The UN Secretary-General, Antonio Guterres, and the UN Special Envoy for Yemen, Martin Griffiths, have strongly condemned Wednesday’s deadly attack on Aden airport, which is reported to have resulted in the deaths of at least 26 people, and injured more than 50.
According to media reports, loud explosions and gunfire were heard at the airport and clouds of smoke were seen shortly after a plane from Saudi Arabia landed, carrying members of the country’s new government. The passengers are reported to have been safely transferred to the presidential palace.
In a statement released on Wednesday, Mr. Guterres expressed his condemnation of the "deplorable attack" whilst, in a separate statement, Mr. Griffiths strongly condemned the attacks, and "the killing and injury of many innocent civilians". Both senior officials offered their sincere condolences and solidarity to all who lost loved ones.
UN Secretary-General @antonioguterres condemns the deplorable attack on #Aden airport shortly after the arrival of the newly formed Yemeni cabinet. He extends his profound condolences to the families of the victims & to the people and Government of #Yemen. https://t.co/jtvcOyzzgz— @OSE_Yemen (@OSE_Yemen) December 30, 2020
"I wish the Cabinet strength in facing the difficult tasks ahead", continued Mr, Griffiths's statement. "This unacceptable act of violence is a tragic reminder of the importance of bringing Yemen urgently back on the path towards peace."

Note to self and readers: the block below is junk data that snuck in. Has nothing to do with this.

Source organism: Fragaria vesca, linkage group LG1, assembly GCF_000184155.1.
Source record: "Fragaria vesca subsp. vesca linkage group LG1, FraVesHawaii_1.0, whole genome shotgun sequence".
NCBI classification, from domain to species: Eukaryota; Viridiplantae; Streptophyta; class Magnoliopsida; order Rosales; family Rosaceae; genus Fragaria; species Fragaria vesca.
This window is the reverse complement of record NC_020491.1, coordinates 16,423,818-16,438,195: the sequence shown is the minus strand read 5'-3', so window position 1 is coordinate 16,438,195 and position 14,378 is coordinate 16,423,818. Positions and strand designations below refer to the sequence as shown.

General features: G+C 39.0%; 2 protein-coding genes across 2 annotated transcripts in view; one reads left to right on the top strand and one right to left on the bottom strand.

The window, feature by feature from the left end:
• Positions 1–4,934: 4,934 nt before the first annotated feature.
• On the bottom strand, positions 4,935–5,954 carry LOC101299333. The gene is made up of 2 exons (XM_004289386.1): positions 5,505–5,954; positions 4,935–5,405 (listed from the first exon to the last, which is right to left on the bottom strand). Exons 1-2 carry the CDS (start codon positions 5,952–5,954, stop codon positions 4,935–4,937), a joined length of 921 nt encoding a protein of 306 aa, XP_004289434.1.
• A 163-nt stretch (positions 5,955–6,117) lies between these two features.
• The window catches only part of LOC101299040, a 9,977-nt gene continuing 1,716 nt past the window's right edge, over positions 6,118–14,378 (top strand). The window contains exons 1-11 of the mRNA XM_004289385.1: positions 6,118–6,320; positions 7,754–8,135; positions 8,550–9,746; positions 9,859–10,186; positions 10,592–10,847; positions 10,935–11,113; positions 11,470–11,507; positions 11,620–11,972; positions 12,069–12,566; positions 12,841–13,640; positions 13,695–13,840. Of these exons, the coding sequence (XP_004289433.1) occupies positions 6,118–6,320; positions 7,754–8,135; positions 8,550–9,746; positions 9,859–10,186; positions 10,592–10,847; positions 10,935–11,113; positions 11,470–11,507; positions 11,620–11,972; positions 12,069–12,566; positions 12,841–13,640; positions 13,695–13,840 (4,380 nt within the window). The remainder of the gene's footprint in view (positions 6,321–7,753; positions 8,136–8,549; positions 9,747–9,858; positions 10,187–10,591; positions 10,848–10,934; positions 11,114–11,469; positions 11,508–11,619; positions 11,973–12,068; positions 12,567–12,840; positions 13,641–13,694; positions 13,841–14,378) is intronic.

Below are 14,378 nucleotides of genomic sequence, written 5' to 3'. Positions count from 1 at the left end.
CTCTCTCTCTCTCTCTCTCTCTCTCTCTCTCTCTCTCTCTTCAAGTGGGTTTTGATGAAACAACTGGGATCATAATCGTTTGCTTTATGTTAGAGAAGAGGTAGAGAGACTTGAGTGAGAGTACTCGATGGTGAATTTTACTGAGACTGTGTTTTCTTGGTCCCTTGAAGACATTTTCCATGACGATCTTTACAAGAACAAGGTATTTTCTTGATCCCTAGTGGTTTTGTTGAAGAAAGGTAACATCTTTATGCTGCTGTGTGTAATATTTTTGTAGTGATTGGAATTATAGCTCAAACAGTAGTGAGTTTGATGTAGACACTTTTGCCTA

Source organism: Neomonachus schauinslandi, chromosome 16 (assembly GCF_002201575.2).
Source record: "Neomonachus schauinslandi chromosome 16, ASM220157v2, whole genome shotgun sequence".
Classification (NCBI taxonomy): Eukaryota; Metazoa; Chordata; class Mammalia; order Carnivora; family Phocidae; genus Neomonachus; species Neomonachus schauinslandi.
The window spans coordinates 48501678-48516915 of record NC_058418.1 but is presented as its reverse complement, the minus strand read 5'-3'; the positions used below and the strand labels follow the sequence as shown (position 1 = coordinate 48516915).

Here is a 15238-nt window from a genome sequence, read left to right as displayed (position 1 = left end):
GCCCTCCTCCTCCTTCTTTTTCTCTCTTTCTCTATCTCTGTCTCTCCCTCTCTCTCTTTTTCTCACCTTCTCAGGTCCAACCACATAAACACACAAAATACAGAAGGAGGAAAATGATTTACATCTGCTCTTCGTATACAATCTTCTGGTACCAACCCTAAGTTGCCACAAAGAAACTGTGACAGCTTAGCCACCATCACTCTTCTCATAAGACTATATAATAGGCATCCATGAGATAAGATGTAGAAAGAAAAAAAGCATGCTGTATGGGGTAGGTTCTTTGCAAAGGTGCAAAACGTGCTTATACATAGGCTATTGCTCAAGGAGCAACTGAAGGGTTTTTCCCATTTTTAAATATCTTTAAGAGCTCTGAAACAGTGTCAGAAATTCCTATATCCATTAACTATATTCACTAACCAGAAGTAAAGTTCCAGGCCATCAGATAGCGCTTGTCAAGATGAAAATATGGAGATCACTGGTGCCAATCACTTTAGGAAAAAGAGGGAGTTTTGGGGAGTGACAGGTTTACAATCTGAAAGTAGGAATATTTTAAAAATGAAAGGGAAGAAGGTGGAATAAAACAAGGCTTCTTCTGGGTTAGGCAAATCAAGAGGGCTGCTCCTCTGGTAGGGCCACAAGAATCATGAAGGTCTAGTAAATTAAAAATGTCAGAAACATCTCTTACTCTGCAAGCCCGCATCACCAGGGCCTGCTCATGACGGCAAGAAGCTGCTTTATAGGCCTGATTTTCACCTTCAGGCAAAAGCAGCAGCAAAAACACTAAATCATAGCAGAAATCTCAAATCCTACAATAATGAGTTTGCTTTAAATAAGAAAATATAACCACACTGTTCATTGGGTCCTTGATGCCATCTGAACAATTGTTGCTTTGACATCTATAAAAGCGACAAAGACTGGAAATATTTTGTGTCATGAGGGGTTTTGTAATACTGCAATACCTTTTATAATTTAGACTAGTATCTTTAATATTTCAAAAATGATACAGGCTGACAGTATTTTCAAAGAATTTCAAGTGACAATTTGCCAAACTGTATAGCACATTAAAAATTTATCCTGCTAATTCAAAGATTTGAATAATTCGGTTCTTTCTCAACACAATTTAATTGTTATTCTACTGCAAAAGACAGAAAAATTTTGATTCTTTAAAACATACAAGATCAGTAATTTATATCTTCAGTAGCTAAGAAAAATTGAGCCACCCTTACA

Mr, Guterres reitaretd the steadfast commitment of the United Nations to support efforts to resume a Yemeni-led and Yemeni-owned political process to reach an inclusive, negotiated settlement to the conflict.
A people caught in the crossfire
Yemen, the Arab world’s most impoverished nation, has been riven by conflict since 2015, when fighting erupted between a Saudi-backed coalition supporting the internationally-recognized Government and the Houthi rebel group known formally as Ansar Allah.
Figures released by the UN humanitarian office, OCHA, in early December, suggest that more than 230,000 Yemenis have died due to the war, the majority – some 131,000 – through indirect causes such as lack of food, health services and infrastructure. Over 3,000 children have been killed, and 1,500 civilian casualties have been reported in the first nine months of this year.
The attack on Aden airport is an ominous sign of the scale of challenges facing the Yemeni authorities, which have been forced to work mainly in exile, from Saudi Arabia.
It comes after a period of relative calm, and months of negotiations aimed at bringing about a peace deal, mediated by the Office of the Special Envoy.